Growing up watching her father operate his own business, Schahrzad Mehdian decided her major before she ever applied to UT. What Mehdian didn’t know was that she would find a passion to leverage her knowledge of business not for profit but for good.
“I plan to pursue a career in non-profit fundraising,” Mehdian says.
She has sought out a variety of enrichment opportunities to this end: interning with St. Jude, serving as an ambassador for Haslam and co-chairing the Haslam Senior Impact committee.
Her efforts with the Senior Impact campaign, which encourages students to make donations and pledges of support their final year at Haslam, helped achieve over 50 percent participation of the senior class.
“This has been a great experience for me, as it ties into exactly what I plan to do in my career,” Mehdian said. “Fundraising for a great cause excites me very much. I love using my creativity in planning campaigns and engaging people in philanthropic causes.”
Mehdian understands first-hand how others have influenced and impacted her, which is why she’s so passionate about giving back. She received many scholarships during her time at UT, including the Pearson Family Endowed Business Excellence Scholarship, the Joseph Kenny McMillin Business Scholarship and the Rosemary Rousch Business Scholarship.
“This is why I want to educate other students about the ways they can give back and change someone’s life,” she says.
Weston Bell is not the typical Haslam senior. In addition to majoring in finance with an international business collateral, he is pursuing a Bachelor of Science in chemistry and minoring in history.
Bell added his business degrees after studying abroad in Hong Kong last spring.
“I was originally a pre-med major and even took the MCAT,” Bell says. “But the classes I took abroad, which had a focus on international business in a global aspect, helped me decide to pursue business as well.”
Despite the rigorous and diverse demands of his coursework, in which he maintains an honors GPA, he participates whole-heartedly in university culture. He received the Frederick Bonham Chancellor’s Scholarship, a merit-based scholarship awarded to only four students per year. Bell is also the president for the interfraternity council and a former senator of the student government association.
Bell is active off campus as well. He conducts research relating to ion transportation in solid polymer electrolytes in conjunction with the Oak Ridge National Laboratory. He also has held several internships and is recently worked in Manhattan with the investment banking firm Sawaya Segalas & Co., LLC.
When asked which of his many interests he hopes to focus on after graduation, he is still unsure. “I’m hoping to find something that touches at least a little of all of them,” he says. In the future, he plans pursue a Master’s degree in public policy.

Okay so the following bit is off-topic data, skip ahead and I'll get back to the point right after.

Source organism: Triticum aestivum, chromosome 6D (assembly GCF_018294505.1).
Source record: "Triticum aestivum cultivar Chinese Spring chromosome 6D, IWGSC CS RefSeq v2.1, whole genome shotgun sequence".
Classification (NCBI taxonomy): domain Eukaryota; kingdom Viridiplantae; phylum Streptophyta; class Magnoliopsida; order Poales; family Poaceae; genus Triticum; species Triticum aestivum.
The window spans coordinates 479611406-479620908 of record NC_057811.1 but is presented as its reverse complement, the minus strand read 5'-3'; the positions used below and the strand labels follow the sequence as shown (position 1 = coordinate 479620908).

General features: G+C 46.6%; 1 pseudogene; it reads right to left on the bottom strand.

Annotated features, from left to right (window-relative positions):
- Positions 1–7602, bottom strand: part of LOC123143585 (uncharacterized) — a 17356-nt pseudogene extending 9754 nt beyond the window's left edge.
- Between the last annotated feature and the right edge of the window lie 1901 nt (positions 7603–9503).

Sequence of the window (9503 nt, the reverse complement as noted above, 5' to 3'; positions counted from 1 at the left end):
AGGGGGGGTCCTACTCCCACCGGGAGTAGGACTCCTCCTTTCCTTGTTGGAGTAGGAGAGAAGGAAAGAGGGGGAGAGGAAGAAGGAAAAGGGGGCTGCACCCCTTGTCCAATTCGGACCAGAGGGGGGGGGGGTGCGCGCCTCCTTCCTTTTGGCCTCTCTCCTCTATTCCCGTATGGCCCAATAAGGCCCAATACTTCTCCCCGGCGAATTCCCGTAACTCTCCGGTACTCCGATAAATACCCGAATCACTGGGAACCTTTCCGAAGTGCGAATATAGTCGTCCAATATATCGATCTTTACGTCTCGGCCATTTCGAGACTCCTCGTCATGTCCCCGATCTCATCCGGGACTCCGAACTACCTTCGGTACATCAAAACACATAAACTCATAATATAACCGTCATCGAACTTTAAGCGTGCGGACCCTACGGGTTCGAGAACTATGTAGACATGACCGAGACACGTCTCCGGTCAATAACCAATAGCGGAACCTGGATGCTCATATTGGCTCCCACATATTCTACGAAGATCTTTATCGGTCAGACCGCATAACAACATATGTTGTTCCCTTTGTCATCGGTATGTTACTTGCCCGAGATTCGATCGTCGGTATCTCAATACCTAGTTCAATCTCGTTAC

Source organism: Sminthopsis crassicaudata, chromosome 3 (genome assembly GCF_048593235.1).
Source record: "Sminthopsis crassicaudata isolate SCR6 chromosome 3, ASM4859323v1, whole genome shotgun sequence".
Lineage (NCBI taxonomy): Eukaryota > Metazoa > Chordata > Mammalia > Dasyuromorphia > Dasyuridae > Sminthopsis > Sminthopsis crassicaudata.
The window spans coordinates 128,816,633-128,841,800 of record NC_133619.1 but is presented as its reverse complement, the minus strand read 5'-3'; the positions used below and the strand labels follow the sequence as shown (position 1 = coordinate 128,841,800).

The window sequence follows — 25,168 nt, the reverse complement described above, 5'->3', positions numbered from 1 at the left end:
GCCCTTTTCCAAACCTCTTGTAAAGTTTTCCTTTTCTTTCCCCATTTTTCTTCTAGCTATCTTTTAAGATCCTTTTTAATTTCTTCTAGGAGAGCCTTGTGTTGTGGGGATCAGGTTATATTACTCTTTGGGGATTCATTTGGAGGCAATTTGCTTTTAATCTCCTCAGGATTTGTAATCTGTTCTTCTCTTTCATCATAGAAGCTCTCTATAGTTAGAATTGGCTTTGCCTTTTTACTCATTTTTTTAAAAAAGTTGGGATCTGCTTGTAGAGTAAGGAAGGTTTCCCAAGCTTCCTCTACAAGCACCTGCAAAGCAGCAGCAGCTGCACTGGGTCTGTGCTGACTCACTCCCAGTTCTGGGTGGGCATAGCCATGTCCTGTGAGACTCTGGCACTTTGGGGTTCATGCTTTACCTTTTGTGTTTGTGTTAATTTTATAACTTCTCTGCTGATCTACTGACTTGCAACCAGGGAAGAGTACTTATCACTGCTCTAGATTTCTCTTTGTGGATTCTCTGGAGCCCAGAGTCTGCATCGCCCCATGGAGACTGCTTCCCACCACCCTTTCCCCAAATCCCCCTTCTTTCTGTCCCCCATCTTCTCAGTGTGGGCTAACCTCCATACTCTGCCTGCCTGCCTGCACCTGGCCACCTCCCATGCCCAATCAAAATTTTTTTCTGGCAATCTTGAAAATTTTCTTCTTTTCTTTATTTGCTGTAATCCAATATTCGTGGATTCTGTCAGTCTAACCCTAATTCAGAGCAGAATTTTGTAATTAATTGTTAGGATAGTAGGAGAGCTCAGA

Senior Wayne Nash was introduced to collegiate life through Haslam’s Business Education for Talented Students (BETS) Program. He’s spent his university years since giving back to that community.
Nash’s passion for the college began when Tyvi Small, Haslam’s director of diversity and community relations, came to his high school in Memphis to talk about BETS. The program hosts high school students on campus for 10 days, exposing them to college and business norms through social events and corporate site visits.
“I wanted to get involved with Haslam because BETS meant so much to me as a high school student,” Nash says. “I wanted to continue that feeling. I felt immersed in the culture. I like the people here, and I know all the faculty.”
As a freshman, Nash joined Venture, the business living, learning community. Venture offers roughly 80 first-year business students the opportunity to enroll in similar classes, live on the same floor and serve the community through volunteer opportunities.
“I’m so connected with Haslam because Venture made me be involved,” Nash said. He became a peer leader for BETS the summer after his freshman year and later went on to be the lead counselor for BETS after his junior year.
Nash is majoring in supply chain management with a collateral in international business. Nash has also found time to serve as a resident assistant for two years, volunteer with the Office of Diversity and Community Relations and even win the Best Presenter award at the ninth annual Keybank Leadership and Creativity Undergraduate Minority Student Symposium.
Nash will complete his degree in the fall, but he is set to embark on a three-month internship in Prague prior to finishing his college career. He will be working in the marketing department for Agave, a high-rated restaurant.
“I’ve never been out of the country before,” Nash says. “I’m looking forward to getting a new perspective and seeing a new culture.”
Nash is excited to start working in the supply chain field after graduation, but it will be bitter sweet to leave the relationships and experiences he has had with the college. “I take pride in being a Haslam College of Business student. It’ll be hard to leave,” he says.
Nash is the recipient of the Hope, University, Pepsico, Alex Haley, Benjamin A. Gilman International, CIE, and Haslam College of Business International Study Abroad scholarships.